Bread Started From A Biga Recipes

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BIGA



Biga image

A biga, or 'starter', adds flavor and extra leavening power to bread dough.

Provided by THYCOOK

Categories     Bread     Yeast Bread Recipes     Sourdough Bread Recipes

Time P1DT20m

Yield 5

Number Of Ingredients 4

¾ teaspoon active dry yeast
½ cup warm water
3 ½ cups unbleached bread flour
1 ¼ cups cold water

Steps:

  • Place the warm water in a small bowl, and sprinkle the yeast over the top. Let stand until yeast has dissolved and is foamy, about 15 minutes.
  • Measure flour into a large bowl. Make a well in the center, and pour in the yeast mixture and cold water. Use a sturdy spoon to mix it together until sticky and difficult to stir, but nevertheless thoroughly combined. Cover and allow to ferment for 24 hours in the refrigerator before using.
  • Store in the refrigerator for up to 2 weeks. To use, rinse a measuring cup in cool water, scoop out the amount of starter needed, and bring to room temperature.

Nutrition Facts : Calories 348 calories, Carbohydrate 69.8 g, Fat 1.6 g, Fiber 2.4 g, Protein 11.7 g, SaturatedFat 0.2 g, Sodium 4.7 mg, Sugar 0.3 g

BREAD STARTED FROM A "BIGA"



Bread started from a

Unlike a sourdough starter, a biga is a fresh starter made the night before you intend to make bread. Biga is Italian; the French equivalent is poolish. As with anything bread, there are literally hundreds of recipes and learned discussions of these fresh bread starters on the web. This is my simple experiment that...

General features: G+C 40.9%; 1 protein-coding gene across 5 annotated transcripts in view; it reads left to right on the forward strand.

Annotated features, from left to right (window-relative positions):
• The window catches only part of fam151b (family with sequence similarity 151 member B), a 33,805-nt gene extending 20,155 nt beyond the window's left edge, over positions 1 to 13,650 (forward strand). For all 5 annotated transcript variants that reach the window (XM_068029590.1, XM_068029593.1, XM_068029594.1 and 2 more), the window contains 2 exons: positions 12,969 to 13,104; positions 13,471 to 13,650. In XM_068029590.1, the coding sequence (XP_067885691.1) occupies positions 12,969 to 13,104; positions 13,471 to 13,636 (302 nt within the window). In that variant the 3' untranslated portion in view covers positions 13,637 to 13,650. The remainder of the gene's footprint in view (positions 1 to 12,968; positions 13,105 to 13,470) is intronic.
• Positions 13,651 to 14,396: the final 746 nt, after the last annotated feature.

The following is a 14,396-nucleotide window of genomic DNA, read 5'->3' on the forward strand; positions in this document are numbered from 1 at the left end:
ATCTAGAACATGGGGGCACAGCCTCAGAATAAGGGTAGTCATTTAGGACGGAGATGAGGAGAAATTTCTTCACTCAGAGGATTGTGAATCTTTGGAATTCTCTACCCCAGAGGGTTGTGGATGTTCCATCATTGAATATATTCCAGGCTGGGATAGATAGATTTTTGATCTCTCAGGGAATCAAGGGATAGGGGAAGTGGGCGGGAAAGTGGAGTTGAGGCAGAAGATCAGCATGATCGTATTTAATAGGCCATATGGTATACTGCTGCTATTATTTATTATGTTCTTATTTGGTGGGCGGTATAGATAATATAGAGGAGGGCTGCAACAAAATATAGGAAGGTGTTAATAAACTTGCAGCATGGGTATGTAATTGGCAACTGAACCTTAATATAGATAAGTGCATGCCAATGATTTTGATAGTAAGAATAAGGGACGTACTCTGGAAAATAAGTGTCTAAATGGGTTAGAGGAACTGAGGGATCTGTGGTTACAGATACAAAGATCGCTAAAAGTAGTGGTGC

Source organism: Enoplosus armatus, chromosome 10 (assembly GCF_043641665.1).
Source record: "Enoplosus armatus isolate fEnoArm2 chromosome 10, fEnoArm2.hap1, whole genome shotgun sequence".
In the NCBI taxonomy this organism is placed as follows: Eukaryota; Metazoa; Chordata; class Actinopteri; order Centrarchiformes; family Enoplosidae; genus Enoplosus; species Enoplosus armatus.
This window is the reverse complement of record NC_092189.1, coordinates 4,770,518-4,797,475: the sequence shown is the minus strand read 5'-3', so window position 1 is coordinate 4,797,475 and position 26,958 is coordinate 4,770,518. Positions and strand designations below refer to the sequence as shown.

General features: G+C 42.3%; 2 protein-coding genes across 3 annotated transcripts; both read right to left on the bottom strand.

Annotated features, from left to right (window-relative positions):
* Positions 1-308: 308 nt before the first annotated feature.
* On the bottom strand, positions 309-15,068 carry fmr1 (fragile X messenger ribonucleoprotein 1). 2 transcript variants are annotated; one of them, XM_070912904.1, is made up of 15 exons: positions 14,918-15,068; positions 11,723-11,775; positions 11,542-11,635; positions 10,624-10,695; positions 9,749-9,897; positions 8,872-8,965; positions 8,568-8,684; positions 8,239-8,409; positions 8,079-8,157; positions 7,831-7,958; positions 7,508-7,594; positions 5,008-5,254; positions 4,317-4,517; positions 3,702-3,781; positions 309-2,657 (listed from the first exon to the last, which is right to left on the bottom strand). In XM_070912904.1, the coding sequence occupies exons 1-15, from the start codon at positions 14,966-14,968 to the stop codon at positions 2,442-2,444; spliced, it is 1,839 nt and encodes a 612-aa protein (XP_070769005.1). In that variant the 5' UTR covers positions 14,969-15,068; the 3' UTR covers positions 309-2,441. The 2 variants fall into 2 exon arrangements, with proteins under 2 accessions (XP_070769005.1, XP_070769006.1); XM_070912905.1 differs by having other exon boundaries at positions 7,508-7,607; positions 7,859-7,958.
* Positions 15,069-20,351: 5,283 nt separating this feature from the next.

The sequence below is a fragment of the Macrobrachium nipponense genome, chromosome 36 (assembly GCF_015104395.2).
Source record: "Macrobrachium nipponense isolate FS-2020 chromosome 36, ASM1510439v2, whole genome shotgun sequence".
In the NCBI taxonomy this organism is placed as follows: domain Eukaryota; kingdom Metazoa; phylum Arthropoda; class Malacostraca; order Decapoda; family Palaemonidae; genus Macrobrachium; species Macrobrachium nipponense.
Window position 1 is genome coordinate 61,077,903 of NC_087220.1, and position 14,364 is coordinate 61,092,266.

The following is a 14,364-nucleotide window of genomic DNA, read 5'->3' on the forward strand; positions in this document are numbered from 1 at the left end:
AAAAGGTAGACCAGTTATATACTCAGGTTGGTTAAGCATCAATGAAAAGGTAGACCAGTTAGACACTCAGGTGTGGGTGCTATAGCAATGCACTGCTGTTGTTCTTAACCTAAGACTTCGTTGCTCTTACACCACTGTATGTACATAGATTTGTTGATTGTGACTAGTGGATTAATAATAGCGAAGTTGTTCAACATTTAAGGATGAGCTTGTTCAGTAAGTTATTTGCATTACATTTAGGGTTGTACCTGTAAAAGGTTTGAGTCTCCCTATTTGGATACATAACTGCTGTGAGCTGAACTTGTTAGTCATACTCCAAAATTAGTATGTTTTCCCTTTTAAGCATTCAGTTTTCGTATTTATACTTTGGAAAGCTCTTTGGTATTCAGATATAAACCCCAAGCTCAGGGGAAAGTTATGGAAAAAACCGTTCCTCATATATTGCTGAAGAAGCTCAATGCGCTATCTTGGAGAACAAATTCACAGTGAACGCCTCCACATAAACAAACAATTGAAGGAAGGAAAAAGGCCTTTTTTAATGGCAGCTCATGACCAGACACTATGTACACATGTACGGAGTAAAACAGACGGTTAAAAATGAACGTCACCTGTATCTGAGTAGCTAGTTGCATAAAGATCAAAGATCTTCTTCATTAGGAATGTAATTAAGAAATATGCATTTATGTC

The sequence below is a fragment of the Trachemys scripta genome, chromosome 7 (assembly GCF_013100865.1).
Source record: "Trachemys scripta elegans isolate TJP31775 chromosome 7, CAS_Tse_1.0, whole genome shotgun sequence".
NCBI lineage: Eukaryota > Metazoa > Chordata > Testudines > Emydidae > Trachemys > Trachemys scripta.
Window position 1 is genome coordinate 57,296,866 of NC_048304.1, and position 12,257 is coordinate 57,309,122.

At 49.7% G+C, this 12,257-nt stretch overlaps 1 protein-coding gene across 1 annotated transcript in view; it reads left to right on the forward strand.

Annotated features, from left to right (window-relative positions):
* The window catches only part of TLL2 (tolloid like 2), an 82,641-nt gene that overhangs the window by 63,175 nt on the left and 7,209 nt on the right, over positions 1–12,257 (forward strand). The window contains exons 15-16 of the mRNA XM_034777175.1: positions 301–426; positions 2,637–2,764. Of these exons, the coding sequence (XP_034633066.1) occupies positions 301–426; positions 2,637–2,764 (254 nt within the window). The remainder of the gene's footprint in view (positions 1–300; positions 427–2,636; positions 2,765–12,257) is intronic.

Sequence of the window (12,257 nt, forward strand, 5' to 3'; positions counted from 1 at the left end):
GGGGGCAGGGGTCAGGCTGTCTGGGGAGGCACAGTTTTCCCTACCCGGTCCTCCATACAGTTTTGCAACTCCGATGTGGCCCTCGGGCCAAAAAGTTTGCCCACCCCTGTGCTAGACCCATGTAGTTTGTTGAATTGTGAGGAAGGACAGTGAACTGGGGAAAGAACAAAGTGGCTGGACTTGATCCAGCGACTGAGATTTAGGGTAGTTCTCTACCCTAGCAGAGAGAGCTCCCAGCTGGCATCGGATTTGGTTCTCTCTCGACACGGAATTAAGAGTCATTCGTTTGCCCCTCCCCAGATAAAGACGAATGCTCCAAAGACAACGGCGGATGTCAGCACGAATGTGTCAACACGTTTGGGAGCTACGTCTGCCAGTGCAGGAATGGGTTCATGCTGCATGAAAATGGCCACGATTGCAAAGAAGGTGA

Provided by Heidi Hoerman

Categories     Other Breads

Time 16h

Number Of Ingredients 9

--for the biga--
1 c bread flour
1 Tbsp course salt or 2 teaspoons table salt
1 pkg fast rising yeast
1 c water
--to complete the bread--
3 to 4 c bread flour (increase or decrease as needed)
1 c water
2 Tbsp olive oil

Steps:

  • 1. 10-12 hours before you intend to make the bread (longer if the room is cold), start the biga by stirring together the first four ingredients in a large bread bowl.
  • 2. Cover with plastic wrap and allow the biga to sit at room temperature for 10-12 hours. It will double in size and be full of holes, looking similar to the raw side of a pancake ready to be flipped.
  • 3. Stir 3 cups of flour and the second cup of water into the biga until a raggy mass develops. Flop this onto a well floured counter and knead (push and fold) about 100 strokes, add flour as needed to keep it from sticking to your hands and the counter. Try to add as little flour as possible. Too dry a dough results in heavy bread.
  • 4. Form the dough into a ball. Put 1 tablespoon of oil into the bread bowl and roll the ball of dough in it to coat. Cover with plastic wrap and put someplace warm and still to rise. An oven with the light on is a good rising environment. Allow to rise about 2 hours until doubled in size.